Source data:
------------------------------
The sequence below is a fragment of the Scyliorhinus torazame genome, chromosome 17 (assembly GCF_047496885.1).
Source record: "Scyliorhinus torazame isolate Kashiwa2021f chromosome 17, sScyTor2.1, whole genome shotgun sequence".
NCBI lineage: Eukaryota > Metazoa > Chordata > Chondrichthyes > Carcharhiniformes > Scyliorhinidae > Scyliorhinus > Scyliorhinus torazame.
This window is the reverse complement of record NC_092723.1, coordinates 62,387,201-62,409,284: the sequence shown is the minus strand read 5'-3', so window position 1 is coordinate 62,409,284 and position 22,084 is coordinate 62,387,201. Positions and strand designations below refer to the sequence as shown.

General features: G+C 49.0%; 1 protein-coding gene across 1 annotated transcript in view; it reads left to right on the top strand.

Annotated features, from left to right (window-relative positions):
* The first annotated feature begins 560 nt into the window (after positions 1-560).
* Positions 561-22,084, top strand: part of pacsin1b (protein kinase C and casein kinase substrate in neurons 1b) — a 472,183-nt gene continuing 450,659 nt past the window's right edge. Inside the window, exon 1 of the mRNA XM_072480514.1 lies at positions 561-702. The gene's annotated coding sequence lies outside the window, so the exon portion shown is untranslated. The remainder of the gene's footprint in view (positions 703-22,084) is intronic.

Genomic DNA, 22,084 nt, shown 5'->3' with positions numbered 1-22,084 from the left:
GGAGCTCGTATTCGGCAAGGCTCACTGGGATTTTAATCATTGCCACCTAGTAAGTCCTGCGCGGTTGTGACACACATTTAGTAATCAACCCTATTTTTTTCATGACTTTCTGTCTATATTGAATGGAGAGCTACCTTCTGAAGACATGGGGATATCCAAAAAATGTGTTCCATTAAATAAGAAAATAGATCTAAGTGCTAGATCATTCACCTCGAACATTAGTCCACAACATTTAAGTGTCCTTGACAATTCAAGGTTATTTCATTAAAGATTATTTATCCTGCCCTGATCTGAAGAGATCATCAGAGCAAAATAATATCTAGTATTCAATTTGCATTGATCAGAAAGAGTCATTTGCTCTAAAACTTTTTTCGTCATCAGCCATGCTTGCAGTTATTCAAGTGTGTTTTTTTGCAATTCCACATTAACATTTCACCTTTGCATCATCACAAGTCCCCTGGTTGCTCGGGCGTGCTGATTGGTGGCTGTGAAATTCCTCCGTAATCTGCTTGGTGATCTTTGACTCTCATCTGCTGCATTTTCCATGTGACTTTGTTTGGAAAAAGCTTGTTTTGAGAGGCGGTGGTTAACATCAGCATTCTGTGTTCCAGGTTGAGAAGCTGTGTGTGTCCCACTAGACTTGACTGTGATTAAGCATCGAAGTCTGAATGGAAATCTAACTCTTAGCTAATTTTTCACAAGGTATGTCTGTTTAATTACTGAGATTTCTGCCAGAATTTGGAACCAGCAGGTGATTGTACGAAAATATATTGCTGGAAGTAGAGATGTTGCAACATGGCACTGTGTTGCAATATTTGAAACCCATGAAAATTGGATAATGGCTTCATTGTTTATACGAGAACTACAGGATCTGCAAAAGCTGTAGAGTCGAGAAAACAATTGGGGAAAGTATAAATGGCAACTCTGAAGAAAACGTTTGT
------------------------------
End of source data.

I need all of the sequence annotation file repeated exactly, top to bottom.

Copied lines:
The sequence below is a fragment of the Scyliorhinus torazame genome, chromosome 17 (assembly GCF_047496885.1).
Source record: "Scyliorhinus torazame isolate Kashiwa2021f chromosome 17, sScyTor2.1, whole genome shotgun sequence".
NCBI lineage: Eukaryota > Metazoa > Chordata > Chondrichthyes > Carcharhiniformes > Scyliorhinidae > Scyliorhinus > Scyliorhinus torazame.
This window is the reverse complement of record NC_092723.1, coordinates 62,387,201-62,409,284: the sequence shown is the minus strand read 5'-3', so window position 1 is coordinate 62,409,284 and position 22,084 is coordinate 62,387,201. Positions and strand designations below refer to the sequence as shown.

General features: G+C 49.0%; 1 protein-coding gene across 1 annotated transcript in view; it reads left to right on the top strand.

Annotated features, from left to right (window-relative positions):
* The first annotated feature begins 560 nt into the window (after positions 1-560).
* Positions 561-22,084, top strand: part of pacsin1b (protein kinase C and casein kinase substrate in neurons 1b) — a 472,183-nt gene continuing 450,659 nt past the window's right edge. Inside the window, exon 1 of the mRNA XM_072480514.1 lies at positions 561-702. The gene's annotated coding sequence lies outside the window, so the exon portion shown is untranslated. The remainder of the gene's footprint in view (positions 703-22,084) is intronic.

Genomic DNA, 22,084 nt, shown 5'->3' with positions numbered 1-22,084 from the left:
GGAGCTCGTATTCGGCAAGGCTCACTGGGATTTTAATCATTGCCACCTAGTAAGTCCTGCGCGGTTGTGACACACATTTAGTAATCAACCCTATTTTTTTCATGACTTTCTGTCTATATTGAATGGAGAGCTACCTTCTGAAGACATGGGGATATCCAAAAAATGTGTTCCATTAAATAAGAAAATAGATCTAAGTGCTAGATCATTCACCTCGAACATTAGTCCACAACATTTAAGTGTCCTTGACAATTCAAGGTTATTTCATTAAAGATTATTTATCCTGCCCTGATCTGAAGAGATCATCAGAGCAAAATAATATCTAGTATTCAATTTGCATTGATCAGAAAGAGTCATTTGCTCTAAAACTTTTTTCGTCATCAGCCATGCTTGCAGTTATTCAAGTGTGTTTTTTTGCAATTCCACATTAACATTTCACCTTTGCATCATCACAAGTCCCCTGGTTGCTCGGGCGTGCTGATTGGTGGCTGTGAAATTCCTCCGTAATCTGCTTGGTGATCTTTGACTCTCATCTGCTGCATTTTCCATGTGACTTTGTTTGGAAAAAGCTTGTTTTGAGAGGCGGTGGTTAACATCAGCATTCTGTGTTCCAGGTTGAGAAGCTGTGTGTGTCCCACTAGACTTGACTGTGATTAAGCATCGAAGTCTGAATGGAAATCTAACTCTTAGCTAATTTTTCACAAGGTATGTCTGTTTAATTACTGAGATTTCTGCCAGAATTTGGAACCAGCAGGTGATTGTACGAAAATATATTGCTGGAAGTAGAGATGTTGCAACATGGCACTGTGTTGCAATATTTGAAACCCATGAAAATTGGATAATGGCTTCATTGTTTATACGAGAACTACAGGATCTGCAAAAGCTGTAGAGTCGAGAAAACAATTGGGGAAAGTATAAATGGCAACTCTGAAGAAAACGTTTGT